A record amount of cash was sent to Mexico in 2017 by its citizens living abroad, with most of the money provided by those living in the United States.
The record amount of remittances was likely attributable to Mexico’s weak currency, the peso, which is valued at a near all-time low, and President Donald Trump’s threat to tax cash transfers from the U.S. to Mexico, KVOA TV reported.
From January to November 2017, Mexicans remitted $26.1 billion, according to data released Tuesday by the central bank of Mexico, beating the 2016 same-period total of $24.1 billion. Remittances totaled $2.6 billion in October, the highest for any month in 2017.
Remittances are Mexico’s primary source of foreign income, topping oil exports which earned the country $18.5 billion between January and October 2017.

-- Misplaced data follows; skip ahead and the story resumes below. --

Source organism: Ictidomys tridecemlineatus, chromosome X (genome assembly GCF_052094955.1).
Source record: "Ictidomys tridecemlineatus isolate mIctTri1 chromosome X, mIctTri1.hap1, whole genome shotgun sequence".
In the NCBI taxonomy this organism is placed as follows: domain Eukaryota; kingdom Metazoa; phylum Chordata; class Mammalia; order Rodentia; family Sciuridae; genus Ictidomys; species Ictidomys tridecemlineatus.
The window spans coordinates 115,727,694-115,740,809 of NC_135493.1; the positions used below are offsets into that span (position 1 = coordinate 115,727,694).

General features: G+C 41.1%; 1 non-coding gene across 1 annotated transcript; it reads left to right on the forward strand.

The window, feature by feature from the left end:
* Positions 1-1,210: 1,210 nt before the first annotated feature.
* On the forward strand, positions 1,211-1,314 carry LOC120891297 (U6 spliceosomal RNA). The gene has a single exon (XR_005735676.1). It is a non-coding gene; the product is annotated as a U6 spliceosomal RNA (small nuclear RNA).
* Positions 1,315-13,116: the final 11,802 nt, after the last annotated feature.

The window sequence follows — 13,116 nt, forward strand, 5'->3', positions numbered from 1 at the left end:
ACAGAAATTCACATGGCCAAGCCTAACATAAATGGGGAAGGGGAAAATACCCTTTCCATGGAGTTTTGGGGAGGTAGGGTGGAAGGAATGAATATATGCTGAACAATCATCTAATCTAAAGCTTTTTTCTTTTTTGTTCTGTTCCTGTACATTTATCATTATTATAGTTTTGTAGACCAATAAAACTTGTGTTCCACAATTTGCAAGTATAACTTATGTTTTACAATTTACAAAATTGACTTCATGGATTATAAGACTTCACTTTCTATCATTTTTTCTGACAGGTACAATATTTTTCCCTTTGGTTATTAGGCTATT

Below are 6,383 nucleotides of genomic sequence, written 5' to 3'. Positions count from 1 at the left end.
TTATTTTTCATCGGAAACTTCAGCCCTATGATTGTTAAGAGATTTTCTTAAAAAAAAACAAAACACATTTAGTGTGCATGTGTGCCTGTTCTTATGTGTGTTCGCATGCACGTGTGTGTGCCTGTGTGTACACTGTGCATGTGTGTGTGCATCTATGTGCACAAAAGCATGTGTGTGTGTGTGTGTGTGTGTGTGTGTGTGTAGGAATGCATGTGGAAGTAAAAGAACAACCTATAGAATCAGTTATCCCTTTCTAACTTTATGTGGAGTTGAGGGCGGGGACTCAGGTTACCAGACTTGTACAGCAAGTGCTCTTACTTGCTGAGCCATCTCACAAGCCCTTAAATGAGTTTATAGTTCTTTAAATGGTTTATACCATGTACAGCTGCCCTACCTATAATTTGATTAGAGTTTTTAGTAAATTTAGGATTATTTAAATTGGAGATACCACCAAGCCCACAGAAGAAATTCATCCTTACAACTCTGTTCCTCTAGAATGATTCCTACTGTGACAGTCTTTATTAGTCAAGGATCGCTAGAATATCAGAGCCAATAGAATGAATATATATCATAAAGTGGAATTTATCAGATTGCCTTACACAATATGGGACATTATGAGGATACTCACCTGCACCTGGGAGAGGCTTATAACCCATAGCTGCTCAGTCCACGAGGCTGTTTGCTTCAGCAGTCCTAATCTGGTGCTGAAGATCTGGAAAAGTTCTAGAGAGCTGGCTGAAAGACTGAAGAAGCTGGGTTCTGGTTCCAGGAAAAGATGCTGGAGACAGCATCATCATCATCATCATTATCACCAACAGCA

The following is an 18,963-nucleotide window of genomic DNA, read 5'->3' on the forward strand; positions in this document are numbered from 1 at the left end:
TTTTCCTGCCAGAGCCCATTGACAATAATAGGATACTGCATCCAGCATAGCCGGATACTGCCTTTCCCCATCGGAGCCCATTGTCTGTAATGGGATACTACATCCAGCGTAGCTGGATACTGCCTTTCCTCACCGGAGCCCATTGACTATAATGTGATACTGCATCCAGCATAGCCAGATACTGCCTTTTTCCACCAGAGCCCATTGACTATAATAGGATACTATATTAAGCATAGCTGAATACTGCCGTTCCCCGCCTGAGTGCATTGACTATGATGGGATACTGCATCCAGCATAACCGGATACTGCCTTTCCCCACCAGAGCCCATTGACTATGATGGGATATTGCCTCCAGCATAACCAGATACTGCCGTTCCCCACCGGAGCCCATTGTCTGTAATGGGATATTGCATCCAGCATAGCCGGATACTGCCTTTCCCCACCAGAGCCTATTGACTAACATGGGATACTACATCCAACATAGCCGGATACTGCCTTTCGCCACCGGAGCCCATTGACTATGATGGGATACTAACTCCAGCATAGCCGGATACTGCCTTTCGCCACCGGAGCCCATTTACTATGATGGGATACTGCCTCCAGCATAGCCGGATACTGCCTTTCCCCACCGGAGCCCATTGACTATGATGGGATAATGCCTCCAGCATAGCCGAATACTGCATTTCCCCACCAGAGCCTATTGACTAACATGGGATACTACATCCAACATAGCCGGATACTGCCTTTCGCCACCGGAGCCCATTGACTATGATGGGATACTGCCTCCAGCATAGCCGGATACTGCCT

According to economists, Trump’s threat to tax Mexican remittances to fund his proposed wall along the U.S.-Mexico border prompted Mexicans to send money home ahead of the implementation of such a tax.
The September earthquake in and around Mexico City likely triggered additional remittances sent to assist relatives with recovery and rebuilding efforts.
Remittances represent a key source of income for millions of Mexicans living in some of the country’s poorest states, which receive the most funds from Mexican citizens living abroad.
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